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Functional studies of the yeast med5, med15 and med16 mediator tail subunits.

Larsson M, Uvell H, Sandström J, Rydén P, Selth LA, Björklund S - PLoS ONE (2013)

Bottom Line: We also find that all strains in which MED15 is inactivated show down-regulation of genes that have been identified as targets for the Ace2 transcriptional activator protein, which is important for progression through the G1 phase of the cell cycle.Supporting this observation, we demonstrate that loss of Med15 leads to a G1 arrest phenotype.Collectively, these findings provide insight into the function of the Mediator Tail module.

View Article: PubMed Central - PubMed

Affiliation: Department of Medical Biochemistry and Biophysics, Umeå University, Umeå, Sweden.

ABSTRACT
The yeast Mediator complex can be divided into three modules, designated Head, Middle and Tail. Tail comprises the Med2, Med3, Med5, Med15 and Med16 protein subunits, which are all encoded by genes that are individually non-essential for viability. In cells lacking Med16, Tail is displaced from Head and Middle. However, inactivation of MED5/MED15 and MED15/MED16 are synthetically lethal, indicating that Tail performs essential functions as a separate complex even when it is not bound to Middle and Head. We have used the N-Degron method to create temperature-sensitive (ts) mutants in the Mediator tail subunits Med5, Med15 and Med16 to study the immediate effects on global gene expression when each subunit is individually inactivated, and when Med5/15 or Med15/16 are inactivated together. We identify 25 genes in each double mutant that show a significant change in expression when compared to the corresponding single mutants and to the wild type strain. Importantly, 13 of the 25 identified genes are common for both double mutants. We also find that all strains in which MED15 is inactivated show down-regulation of genes that have been identified as targets for the Ace2 transcriptional activator protein, which is important for progression through the G1 phase of the cell cycle. Supporting this observation, we demonstrate that loss of Med15 leads to a G1 arrest phenotype. Collectively, these findings provide insight into the function of the Mediator Tail module.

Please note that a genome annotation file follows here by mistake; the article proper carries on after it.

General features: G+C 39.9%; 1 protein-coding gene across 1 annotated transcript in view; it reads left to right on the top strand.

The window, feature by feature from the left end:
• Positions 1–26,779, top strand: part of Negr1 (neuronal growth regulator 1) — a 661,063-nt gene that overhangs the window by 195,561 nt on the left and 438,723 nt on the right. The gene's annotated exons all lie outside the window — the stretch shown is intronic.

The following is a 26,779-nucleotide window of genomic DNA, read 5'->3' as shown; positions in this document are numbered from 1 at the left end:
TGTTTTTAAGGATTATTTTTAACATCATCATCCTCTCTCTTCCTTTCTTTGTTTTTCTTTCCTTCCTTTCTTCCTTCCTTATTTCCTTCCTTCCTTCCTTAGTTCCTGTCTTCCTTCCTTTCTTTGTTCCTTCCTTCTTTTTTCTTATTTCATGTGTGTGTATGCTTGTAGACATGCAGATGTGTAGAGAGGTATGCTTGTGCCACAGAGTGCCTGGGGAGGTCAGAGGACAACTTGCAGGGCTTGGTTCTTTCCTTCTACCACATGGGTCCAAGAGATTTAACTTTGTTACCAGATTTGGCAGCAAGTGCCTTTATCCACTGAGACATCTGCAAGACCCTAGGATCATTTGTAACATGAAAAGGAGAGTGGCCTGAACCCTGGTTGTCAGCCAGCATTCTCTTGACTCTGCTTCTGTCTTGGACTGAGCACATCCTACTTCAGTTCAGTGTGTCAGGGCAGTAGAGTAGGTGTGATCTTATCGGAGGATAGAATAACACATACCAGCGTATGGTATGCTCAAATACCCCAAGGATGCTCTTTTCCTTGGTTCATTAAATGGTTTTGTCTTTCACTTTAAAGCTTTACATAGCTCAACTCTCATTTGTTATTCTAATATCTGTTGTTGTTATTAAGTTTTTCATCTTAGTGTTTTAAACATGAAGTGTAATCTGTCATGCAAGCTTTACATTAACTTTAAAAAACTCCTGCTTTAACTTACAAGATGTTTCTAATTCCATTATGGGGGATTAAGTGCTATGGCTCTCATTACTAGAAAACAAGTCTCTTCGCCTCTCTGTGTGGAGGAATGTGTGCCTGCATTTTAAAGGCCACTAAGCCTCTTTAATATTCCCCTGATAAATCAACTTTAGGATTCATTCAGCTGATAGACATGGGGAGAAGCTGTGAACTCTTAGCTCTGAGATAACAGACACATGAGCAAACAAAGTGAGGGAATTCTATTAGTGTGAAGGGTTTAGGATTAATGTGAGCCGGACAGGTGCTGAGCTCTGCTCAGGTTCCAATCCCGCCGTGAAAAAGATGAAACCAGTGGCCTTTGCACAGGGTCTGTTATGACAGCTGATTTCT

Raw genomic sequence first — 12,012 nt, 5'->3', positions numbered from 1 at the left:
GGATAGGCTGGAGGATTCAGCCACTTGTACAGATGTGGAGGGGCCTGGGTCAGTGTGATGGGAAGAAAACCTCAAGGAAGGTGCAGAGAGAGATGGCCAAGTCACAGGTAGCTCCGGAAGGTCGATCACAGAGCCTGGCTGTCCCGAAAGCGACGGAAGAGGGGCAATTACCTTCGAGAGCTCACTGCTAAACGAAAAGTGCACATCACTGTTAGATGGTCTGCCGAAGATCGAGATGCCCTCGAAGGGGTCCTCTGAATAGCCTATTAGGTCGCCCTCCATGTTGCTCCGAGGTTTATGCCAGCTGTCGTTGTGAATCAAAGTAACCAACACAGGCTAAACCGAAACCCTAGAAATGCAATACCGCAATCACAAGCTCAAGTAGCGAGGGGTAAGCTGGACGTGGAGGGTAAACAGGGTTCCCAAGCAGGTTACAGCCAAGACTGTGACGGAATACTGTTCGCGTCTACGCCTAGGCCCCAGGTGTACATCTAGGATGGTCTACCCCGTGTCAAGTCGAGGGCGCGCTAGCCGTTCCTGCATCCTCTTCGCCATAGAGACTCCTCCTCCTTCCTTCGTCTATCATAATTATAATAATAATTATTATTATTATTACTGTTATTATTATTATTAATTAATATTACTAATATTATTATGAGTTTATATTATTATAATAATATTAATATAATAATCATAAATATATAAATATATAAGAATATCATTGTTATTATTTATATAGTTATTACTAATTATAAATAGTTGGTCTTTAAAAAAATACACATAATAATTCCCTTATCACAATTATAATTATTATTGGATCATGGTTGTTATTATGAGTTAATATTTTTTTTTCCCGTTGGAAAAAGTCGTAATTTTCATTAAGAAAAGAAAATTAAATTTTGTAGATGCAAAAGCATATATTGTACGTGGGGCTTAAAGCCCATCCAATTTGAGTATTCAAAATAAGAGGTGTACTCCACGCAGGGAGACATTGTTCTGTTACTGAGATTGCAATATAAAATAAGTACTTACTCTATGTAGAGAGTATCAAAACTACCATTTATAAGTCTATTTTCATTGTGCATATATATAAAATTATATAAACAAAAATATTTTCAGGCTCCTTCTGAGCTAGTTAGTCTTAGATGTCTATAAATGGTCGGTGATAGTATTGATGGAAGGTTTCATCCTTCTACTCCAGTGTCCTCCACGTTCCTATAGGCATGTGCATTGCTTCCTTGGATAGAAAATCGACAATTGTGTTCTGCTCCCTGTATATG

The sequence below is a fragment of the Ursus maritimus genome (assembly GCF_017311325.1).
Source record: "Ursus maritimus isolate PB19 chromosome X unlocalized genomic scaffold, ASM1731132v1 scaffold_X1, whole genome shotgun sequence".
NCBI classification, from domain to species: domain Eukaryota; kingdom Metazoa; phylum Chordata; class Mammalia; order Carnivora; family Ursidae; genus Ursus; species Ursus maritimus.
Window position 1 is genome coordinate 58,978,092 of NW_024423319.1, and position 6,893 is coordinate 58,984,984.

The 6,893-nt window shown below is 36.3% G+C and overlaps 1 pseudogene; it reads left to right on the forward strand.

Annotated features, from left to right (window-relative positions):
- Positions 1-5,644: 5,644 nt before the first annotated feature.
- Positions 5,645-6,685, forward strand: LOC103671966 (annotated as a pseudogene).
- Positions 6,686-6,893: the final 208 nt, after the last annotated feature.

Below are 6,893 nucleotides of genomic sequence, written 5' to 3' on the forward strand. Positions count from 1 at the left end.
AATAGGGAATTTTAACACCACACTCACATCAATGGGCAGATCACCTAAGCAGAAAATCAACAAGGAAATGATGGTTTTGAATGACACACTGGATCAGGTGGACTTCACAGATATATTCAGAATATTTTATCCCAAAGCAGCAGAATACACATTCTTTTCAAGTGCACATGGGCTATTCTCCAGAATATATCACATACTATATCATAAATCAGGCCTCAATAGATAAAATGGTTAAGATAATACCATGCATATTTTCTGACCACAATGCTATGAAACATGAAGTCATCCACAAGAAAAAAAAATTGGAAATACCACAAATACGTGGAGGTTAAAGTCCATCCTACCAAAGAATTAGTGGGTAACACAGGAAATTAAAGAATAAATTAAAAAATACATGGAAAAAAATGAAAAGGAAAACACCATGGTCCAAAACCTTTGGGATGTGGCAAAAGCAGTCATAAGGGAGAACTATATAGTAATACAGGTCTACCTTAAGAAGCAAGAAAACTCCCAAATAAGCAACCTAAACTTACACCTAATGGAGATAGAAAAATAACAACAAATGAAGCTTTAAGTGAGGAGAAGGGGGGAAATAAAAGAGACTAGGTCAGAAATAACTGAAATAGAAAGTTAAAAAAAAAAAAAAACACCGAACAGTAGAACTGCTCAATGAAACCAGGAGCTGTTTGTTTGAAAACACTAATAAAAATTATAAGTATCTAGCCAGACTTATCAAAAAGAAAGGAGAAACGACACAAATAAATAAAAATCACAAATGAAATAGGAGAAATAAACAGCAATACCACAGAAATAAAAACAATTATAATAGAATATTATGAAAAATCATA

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Flow cytometry analyses of Degron constructs.DNA content of cells carrying the indicated Degron constructs was analyzed by flow cytometry at 3 hours after switching from the permissive to the restrictive growth conditions. Numbers below each histogram indicate the percentage of cells in the G1-, the S-, and the G2+M-phases, respectively.
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pone-0073137-g005: Flow cytometry analyses of Degron constructs.DNA content of cells carrying the indicated Degron constructs was analyzed by flow cytometry at 3 hours after switching from the permissive to the restrictive growth conditions. Numbers below each histogram indicate the percentage of cells in the G1-, the S-, and the G2+M-phases, respectively.

Mentions: Several of the genes that we identified as down regulated in the med15 single Degron strain and the med5/med15 and med15/med16 double Degron strains, encode proteins that function in cell wall organization, cell wall biogenesis and cell division (Tables 1and S1). Notably, the Ace2 transcription factor described above is well known for its involvement in cell cycle regulation [41]. We therefore used flow cytometry analyses to study if these strains showed any cell cycle defects. At 3 hours after switching from the permissive conditions to the restrictive conditions, we found that all three strains expressing the MED15 Degron construct behaved differently from the strains that do not contain the MED15 Degron (Figure 5). More specifically, in the three strains that contain the MED15 Degron the fraction of cells in the S/G2 phases was only 22–24%, compared to more than 50% in the strains with normal Med15 expression. This indicates that loss of Med15 leads to a delay in cell cycle progression by arresting in G1 phase [42]. Interestingly, this correlates well with a previous report demonstrating that Ace2 activates transcription of G1 specific genes [34]. These results suggest that the requirement of Med15 for Ace2-mediated transcriptional activation may be reflected by the observed cell cycle defects in the strains expressing Degron-tagged Med15.